Making Your Pup Smarter: Is It Even Possible?

September 16, 2015
by Michelle Pellizzon for Thrive Market
Making Your Pup Smarter: Is It Even Possible?

All parents have an opinion on their kids' intelligence—especially dog parents. But for those who scoop up and take home a not-so-bright puppy, is there any hope that their canine can grow up to be a doggy genius?

It’s possible, if pet owners are diligent, to increase a dog’s IQ score. Animal intelligence is measured on three different spectrums: instinctive intelligence, adaptive intelligence, and working and obedience intelligence. Ever wondered why corgis are constantly trying to "herd" their families? That's instinctive intelligence. Desirable instincts are the reasons certain dogs were bred, and is inherently unchangeable.

But wait, there are still two other dimensions of doggie intelligence, and these two are far more elastic. Adaptive intelligence is essentially what a dog can teach itself and learn from its environment: the way to navigate through the woods, which animals to avoid, and that Mom will drop some food from her plate as long as Dad isn’t home.

Finally, working and obedience intelligence is what people can teach a dog. This is what we imagine when we think of obedience school and doggie tricks. Working intelligence is the most pliable form of intelligence in our furry friends. If it wasn’t for their ability to learn, dogs would have never been domesticated by humans because there would basically be no use for them. Working and obedience intelligence is the main difference between the minds of cats and dogs.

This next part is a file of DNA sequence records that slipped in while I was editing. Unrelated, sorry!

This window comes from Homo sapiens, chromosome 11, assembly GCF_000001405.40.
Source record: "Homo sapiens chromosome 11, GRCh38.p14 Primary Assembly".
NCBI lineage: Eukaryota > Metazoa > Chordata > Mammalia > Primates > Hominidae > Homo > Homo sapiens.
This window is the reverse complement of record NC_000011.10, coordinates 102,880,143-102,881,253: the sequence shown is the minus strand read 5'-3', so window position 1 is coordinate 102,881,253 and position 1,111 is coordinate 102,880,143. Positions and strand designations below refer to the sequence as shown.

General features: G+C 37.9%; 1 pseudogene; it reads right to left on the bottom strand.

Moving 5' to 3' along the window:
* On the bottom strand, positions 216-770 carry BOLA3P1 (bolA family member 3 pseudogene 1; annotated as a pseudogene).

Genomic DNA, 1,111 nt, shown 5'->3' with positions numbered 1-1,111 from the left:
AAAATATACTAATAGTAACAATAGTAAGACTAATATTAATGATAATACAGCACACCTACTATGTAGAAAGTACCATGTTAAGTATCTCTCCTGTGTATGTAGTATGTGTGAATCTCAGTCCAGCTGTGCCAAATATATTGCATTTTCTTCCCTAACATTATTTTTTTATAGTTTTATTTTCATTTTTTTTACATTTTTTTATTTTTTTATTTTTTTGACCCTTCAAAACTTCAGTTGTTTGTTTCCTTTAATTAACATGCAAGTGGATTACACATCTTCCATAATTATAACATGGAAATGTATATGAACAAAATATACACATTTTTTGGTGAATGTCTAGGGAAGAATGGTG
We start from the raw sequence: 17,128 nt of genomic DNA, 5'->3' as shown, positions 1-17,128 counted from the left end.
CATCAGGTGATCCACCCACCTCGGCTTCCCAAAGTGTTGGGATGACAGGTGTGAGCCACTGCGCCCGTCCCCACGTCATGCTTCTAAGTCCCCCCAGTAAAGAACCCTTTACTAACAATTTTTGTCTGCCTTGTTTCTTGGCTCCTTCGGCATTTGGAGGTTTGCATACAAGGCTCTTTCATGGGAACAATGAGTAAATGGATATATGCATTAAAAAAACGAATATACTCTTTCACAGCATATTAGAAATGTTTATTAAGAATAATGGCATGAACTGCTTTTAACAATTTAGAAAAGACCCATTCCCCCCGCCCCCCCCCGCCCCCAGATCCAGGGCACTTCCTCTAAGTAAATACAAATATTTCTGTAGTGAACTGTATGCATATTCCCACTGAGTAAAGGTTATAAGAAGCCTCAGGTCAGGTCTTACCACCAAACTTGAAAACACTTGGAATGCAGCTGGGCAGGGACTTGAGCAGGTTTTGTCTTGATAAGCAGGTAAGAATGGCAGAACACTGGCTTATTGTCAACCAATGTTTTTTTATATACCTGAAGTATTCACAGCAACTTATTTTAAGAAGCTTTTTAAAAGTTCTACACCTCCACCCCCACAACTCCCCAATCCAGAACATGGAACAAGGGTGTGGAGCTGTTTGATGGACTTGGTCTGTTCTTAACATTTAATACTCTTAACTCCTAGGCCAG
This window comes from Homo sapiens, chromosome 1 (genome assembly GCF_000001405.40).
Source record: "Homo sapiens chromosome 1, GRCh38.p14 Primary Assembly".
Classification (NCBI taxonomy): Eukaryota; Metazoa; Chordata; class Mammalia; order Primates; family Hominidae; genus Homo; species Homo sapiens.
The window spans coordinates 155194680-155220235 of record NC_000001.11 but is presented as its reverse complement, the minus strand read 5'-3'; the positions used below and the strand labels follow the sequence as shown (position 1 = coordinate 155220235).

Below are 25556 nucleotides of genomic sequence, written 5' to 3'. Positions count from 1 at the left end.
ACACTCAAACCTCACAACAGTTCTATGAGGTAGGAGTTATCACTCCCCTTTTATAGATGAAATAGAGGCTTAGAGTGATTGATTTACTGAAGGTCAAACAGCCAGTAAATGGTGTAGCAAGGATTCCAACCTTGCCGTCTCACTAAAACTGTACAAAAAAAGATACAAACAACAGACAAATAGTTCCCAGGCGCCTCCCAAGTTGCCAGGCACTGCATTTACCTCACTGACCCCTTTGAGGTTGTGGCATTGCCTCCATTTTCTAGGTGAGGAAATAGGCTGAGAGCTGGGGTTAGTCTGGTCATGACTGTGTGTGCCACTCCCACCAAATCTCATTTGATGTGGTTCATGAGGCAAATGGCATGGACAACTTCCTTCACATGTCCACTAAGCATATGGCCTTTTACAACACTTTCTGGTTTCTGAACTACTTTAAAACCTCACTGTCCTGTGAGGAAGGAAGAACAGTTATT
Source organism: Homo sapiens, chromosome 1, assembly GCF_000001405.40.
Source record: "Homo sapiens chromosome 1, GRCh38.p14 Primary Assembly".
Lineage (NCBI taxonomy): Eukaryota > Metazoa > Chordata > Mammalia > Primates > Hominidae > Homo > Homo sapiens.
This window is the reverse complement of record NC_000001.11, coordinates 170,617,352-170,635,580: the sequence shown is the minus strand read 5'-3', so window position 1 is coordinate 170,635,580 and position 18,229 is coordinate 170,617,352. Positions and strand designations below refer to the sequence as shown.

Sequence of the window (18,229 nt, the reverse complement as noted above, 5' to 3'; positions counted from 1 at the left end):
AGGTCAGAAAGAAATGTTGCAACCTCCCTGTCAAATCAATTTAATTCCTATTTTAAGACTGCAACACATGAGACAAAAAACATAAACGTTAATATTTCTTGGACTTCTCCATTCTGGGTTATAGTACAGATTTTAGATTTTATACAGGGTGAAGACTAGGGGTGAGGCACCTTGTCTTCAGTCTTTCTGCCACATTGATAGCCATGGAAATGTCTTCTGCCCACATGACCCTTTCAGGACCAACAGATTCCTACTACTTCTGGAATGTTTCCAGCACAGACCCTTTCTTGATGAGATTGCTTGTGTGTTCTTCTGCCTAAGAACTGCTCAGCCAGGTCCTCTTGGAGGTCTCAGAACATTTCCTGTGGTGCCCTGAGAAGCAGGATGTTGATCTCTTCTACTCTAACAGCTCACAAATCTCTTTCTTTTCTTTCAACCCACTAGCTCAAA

An animal’s propensity to learn has a lot to do with the environment that they’re raised in. Puppies that grow up in a mentally stimulating environment full of toys, play, and challenges learn much faster than bored dogs who receive little interaction from their owners. In fact, a typical dog can learn an average of about 165 words. A super dog—or a canine that’s in the top 20 percent of intelligence—can learn up to 250 words. That’s more than most two-year-olds.

But a puppy and a two year old are different, and so is the way they learn. Science shows that when a dog learns a new trick, their brains actually change slightly, leaving them better equipped to learn more quickly and acquire new tricks.

So how can you help your four-legged friend increase their IQ and become a super dog? Play with your puppy! Give them toys that require a little work and problem solving, and take the time to teach your furry friend how to sit, stay, and heel. Their first few tricks may take a little longer to stick, but once they do, your pup will be able to learn more quickly in the future.

Photo credit: Andrew Pons

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This article is related to: Pets, Dogs, Pet Health, Dog treats, Dog toys

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  • kkh

    This article mentions that dogs can learn many words, but doesn't say how. Our Weimaraner knows about 70 words...LEGITIMATELY knows that many. We talked to him extensively as a puppy and made sure there was a "word" for every "thing". We keep a list of the words he knows. Everything from the standard "sit" and "lay down" to bed, ball, water, Mama, Daddy, car, leash, etc. He knows sentences too...you can tell him "Go get your bone and lay down on Daddy's bed" and he will pick up his bone and get on our bed, NOT his bed. There aren't many more words he even needs to know at this point, but he occasionally will pick u a new word.